One further issue highlighted has been the lack of education and training of many architects, engineers and other building practitioners on the basic structure, principles and technical details of the National Construction Code (NCC). This need for NCC training was Recommendation #3 in the BCR.

NCC training is of particular concern for fire safety since some 60% of the clauses in the NCC relate to fire safety provisions. It is good to see that the ABCB has responded with new NCC course offerings soon to be launched. Shergold/Weir suggest that NCC training should be a compulsory CPD requirement for all registered practitioners in building design and construction.

Importance of Education

It is self-evident that if fire safety engineers do not have access to quality education in fire safety engineering and regular CPD then designs of buildings and infrastructure may not have sufficient levels of safety and the lives of the public and fire fighters may be at risk.

Equally important is that architects, certifiers and other designers at least need to have an understanding of the critical concepts of fire safety engineering in order to work effectively with fire safety engineers and assist in implementation of fire safety features through design documentation, construction and handover.

For too long in Australia, fire safety design solutions for buildings have in many cases been created by architects, certifiers and others without this critical fire safety knowledge. Performance Solutions have been developed and handed to fire safety engineers to undertake analysis to justify their acceptance for building approval, often without all parties having a full understanding of the complete building design and the implications of particular fire safety solutions.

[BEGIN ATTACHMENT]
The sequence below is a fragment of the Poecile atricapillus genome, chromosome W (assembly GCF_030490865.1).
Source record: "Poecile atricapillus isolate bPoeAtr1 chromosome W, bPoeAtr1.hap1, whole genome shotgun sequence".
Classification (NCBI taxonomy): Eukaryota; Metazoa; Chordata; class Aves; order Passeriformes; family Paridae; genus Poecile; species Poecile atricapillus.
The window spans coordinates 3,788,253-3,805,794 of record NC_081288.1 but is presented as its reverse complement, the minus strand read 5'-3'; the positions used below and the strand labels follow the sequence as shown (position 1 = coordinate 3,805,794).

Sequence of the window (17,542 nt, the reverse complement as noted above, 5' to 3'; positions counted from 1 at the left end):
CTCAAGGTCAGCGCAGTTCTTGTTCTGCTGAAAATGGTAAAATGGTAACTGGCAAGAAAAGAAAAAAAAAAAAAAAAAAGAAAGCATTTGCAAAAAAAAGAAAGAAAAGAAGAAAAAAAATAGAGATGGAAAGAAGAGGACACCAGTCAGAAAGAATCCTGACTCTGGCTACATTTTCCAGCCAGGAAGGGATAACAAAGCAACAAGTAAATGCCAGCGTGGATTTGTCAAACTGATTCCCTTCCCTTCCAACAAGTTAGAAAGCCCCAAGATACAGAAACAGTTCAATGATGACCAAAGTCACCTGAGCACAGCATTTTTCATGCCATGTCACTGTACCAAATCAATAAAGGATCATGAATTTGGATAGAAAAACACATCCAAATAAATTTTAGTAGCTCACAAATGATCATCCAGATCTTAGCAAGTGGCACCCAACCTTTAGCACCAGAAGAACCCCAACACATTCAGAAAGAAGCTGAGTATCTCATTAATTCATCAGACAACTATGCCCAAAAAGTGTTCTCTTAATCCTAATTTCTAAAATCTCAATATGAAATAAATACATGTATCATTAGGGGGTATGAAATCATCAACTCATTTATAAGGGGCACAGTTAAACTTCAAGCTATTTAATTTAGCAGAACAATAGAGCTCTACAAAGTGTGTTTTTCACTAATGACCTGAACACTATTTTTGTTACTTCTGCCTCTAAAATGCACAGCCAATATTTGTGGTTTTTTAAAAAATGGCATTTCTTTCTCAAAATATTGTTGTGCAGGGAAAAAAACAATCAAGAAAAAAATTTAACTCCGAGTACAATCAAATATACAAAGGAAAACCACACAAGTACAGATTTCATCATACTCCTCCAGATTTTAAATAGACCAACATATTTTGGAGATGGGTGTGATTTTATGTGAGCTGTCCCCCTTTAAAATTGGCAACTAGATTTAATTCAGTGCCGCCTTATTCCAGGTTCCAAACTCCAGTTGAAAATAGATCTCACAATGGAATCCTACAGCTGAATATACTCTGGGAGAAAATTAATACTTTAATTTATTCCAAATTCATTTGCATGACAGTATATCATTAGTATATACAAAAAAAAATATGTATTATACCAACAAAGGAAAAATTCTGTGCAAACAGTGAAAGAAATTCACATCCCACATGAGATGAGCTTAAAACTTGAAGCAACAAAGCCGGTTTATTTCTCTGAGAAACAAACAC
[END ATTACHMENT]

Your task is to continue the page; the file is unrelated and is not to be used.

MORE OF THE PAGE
This is set to change. Responding again to the BCR recommendations, the Warren Centre Roles Report makes it clear that fire safety engineers, who have specialist knowledge and skills in this field, should take the lead role in creative fire safety design and be involved from concept design through construction and commissioning to facility handover to the owners. Much more cost-effective and safer building designs will result.

This far more holistic and creative design role will necessitate major changes in fire safety engineering education, as detailed in the Warren Centre’s Professional Development Report soon to be released. Accredited University courses will have to address not only new knowledge but also new skills and professional attributes with a pedagogy or method of teaching which emphasizes the design process, problem solving and innovation, and not just fire protection technology, fire modelling and fire safety engineering analysis.

New Education Initiatives